Due to the pandemic, many people have been working from home and the use of
virtual meeting spaces has increased. Video-conferencing platforms have enabled
us to stay connected with colleagues and friends through times of lockdown and
social distancing, when it is not possible to meet in person and, for many of us,
virtual meetings have become a part of everyday life.
I have participated in online meetings through various platforms and have found that
there are both benefits and challenges to meeting in an online environment. As
someone with hearing loss, my observations focus on the communication aspects of
video calls and ways to help promote accessibility.
One at a Time
Most online meeting platforms have a ‘raise hand’ feature to alert the meeting leader
or group facilitator that a participant wants to speak. Although this isn’t conducive to
achieving a natural flowing discussion, it can be beneficial for people with hearing
loss. Establishing a ‘hands up to speak’ protocol, means there are no overlapping
voices, and participants can focus on just one person speaking at a time.
Muting participants’ microphones by default is particularly necessary for large
meetings. Having the ability to enable the microphone for one person at a time can
help control the discussion and limit the background noise from the other attendees,
helping to enhance the clarity of the speaker’s voice.
Most video-conference platforms have a feature where participants can leave the
main meeting space and be divided into small groups, enabling a more focussed
discussion. This is particularly beneficial for meetings that involve large groups of
people, where it is not possible to address everyone’s opinions.
The option to share the meeting leader’s screen gives the participants visual cues to
refer to which can be effective prompts for discussions. Having visual elements to
the meeting means that the communication isn’t solely reliant on the comprehension
Pinning or spotlighting the person who is talking means the other participants can
focus on the person speaking. This is particularly helpful for lipreading purposes as
attendees can follow the speaker’s lips and also facial expressions to help aid
Of course, the success of this depends on the quality of internet speed; a good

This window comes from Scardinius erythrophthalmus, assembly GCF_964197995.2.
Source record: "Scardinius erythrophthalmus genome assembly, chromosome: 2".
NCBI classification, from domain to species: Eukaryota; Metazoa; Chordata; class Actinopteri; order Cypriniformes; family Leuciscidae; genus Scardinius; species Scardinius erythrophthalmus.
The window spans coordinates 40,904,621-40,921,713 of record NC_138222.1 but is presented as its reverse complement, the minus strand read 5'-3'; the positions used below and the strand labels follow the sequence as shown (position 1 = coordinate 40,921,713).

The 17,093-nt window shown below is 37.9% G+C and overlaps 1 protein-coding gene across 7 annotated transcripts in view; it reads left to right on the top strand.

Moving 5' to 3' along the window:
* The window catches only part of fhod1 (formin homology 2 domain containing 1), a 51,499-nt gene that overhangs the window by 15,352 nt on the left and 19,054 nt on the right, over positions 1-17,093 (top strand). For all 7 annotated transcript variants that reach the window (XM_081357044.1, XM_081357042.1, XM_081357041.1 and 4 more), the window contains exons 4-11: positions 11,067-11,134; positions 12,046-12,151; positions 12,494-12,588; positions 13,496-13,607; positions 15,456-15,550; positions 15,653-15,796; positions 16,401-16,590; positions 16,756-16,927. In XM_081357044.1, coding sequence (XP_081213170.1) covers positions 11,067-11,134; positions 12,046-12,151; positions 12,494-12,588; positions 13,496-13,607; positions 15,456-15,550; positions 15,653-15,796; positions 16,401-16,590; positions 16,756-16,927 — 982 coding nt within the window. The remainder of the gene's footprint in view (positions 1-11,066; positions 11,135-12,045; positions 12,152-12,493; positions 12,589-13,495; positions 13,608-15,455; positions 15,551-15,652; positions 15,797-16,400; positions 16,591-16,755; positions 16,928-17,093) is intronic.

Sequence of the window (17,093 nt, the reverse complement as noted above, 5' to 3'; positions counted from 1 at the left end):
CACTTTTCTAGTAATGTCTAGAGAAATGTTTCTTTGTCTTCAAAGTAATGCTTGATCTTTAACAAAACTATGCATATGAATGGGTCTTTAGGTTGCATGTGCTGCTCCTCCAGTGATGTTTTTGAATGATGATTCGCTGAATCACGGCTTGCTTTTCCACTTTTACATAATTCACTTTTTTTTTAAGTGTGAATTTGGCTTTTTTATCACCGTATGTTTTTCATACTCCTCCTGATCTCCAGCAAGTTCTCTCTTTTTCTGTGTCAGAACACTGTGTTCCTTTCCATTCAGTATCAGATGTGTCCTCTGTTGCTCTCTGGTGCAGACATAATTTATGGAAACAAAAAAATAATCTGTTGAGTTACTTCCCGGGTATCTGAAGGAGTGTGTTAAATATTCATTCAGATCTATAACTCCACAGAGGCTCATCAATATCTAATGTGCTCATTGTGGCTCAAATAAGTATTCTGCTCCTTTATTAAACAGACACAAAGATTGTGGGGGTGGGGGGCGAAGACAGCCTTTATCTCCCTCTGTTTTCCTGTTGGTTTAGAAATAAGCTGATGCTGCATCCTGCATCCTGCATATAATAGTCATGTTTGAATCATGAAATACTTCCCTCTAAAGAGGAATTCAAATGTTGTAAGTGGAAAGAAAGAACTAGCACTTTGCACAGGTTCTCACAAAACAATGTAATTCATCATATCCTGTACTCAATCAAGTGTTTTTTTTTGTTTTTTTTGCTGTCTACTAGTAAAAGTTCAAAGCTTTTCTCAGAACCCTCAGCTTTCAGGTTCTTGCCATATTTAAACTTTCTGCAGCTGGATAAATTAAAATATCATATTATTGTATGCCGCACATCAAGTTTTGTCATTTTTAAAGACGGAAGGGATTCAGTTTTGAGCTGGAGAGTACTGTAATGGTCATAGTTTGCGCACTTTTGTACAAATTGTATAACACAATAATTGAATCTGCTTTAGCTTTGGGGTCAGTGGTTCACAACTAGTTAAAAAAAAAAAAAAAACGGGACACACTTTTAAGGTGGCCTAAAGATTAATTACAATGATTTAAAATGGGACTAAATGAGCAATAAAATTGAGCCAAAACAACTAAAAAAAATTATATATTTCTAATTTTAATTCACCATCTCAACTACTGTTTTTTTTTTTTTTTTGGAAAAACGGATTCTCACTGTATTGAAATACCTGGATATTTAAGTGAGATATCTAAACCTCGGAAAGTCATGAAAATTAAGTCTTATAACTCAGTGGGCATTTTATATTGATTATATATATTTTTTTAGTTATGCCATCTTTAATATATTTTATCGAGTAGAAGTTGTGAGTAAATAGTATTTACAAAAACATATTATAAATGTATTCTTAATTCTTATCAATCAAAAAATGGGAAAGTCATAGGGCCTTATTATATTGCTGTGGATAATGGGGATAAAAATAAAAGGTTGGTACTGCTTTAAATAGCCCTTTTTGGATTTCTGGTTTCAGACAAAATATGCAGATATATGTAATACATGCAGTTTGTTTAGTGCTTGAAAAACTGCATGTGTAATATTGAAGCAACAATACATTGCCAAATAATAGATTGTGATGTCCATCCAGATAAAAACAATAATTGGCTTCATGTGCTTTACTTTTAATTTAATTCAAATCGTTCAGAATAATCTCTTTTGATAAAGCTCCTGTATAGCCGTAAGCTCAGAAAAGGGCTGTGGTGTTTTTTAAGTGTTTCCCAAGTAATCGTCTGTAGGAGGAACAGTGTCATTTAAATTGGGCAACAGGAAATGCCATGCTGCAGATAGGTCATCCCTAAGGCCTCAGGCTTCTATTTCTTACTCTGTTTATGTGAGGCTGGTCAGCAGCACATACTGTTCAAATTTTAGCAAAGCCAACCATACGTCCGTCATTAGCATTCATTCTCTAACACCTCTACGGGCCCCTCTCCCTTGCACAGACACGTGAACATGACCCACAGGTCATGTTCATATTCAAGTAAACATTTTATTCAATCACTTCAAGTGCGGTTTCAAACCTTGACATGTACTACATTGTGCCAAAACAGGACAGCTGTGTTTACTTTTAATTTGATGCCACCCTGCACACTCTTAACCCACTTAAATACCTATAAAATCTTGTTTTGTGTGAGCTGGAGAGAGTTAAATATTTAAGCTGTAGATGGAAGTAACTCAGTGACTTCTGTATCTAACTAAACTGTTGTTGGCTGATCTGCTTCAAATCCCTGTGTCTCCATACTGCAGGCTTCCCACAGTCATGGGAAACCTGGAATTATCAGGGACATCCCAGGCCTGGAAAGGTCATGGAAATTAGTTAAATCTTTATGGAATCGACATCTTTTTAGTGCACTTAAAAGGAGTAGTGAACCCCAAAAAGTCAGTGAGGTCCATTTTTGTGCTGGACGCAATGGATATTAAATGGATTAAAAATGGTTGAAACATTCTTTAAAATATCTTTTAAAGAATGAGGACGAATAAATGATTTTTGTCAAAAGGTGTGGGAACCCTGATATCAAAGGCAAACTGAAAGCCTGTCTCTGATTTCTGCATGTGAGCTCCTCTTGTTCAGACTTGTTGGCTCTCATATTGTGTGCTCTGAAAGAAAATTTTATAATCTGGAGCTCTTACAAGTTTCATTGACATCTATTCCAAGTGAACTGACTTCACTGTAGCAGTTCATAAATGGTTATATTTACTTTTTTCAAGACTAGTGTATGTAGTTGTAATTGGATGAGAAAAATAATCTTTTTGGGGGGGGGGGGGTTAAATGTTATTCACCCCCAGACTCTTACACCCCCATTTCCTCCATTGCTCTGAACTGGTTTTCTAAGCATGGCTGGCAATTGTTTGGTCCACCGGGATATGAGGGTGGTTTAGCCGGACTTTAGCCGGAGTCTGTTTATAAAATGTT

internet connection can be helpful for lipreading. Also, attendees will need to be
notified beforehand to ensure they are in a well-lit room so that their face can be
Chat functions allow for written communication amongst participants. This is
particularly helpful if someone has a question or requires clarification on something
but doesn’t want to disturb the rest of the attendees. Either a meeting facilitator can
discreetly answer the query, or the group leader can address the questions posed in
the chat box at an appropriate time in the discussion.
Live Closed-Captioning and Sign language
Some video meeting platforms have a live captioning service that can be activated.
These are of varying quality and it’s a good idea to check whether this is an available
service to you when planning the meeting logistics.
It is also possible to invite a professional captioner to provide captions on the video
platform with everyone. This is called Communication Access Realtime Translation
(CART) captioning service. This works particularly well when the captioner is familiar
with the subject you are discussing in your meeting.
If a sign language interpreter is required, they can also join the meeting and provide
Conducting meetings online, enable a degree of accessibility. The number of people
able to join the meeting does not depend on the size of the venue. There are no
costs or complications of participants travelling to a venue, and people can join the
meeting from various locations.
When holding a meeting in an online environment, there may be some technical
interference such as echoes and issues with the internet cutting off. Frozen screens
can lead to issues for people who rely on lipreading or sign language.
Although it can be beneficial to see the face of each speaker, without access to the
rest of their body language, it can be mentally tiring to follow conversation and gauge
connotations in speech. Reading captions can also be tiring.
The mental effort needed to follow an online meeting can affect anyone, not just
those with hearing loss. For this reason, it is important to schedule regular comfort
breaks to allow people to have some time away from the screen.
Meeting in an online environment removes some of the human interaction that may
naturally occur when people are physically sharing a space. An organised online
meeting isn’t conducive to small talk and participants may be less likely to make
meaningful connections than if they had met in person.
The key to a successful online meeting is good planning.
As a participant, when joining an online meeting, always make sure you tell the
meeting organizer if you require any accommodations to be able to participate.
Ensure you make contact as soon as possible to allow plenty of time for the
necessary arrangements to be made.
As a meeting organizer, have a clear agenda that is sent out to participants
beforehand, along with any supporting information or documents. Make sure you are aware of any necessary accessibility accommodations and have these in place before the start of the meeting. Following the meeting, provide a written summary when necessary, to ensure
everyone has access to the key takeaway points. It can also be beneficial to ask for feedback from the attendees following the meeting, to help you continue to improve accessibility.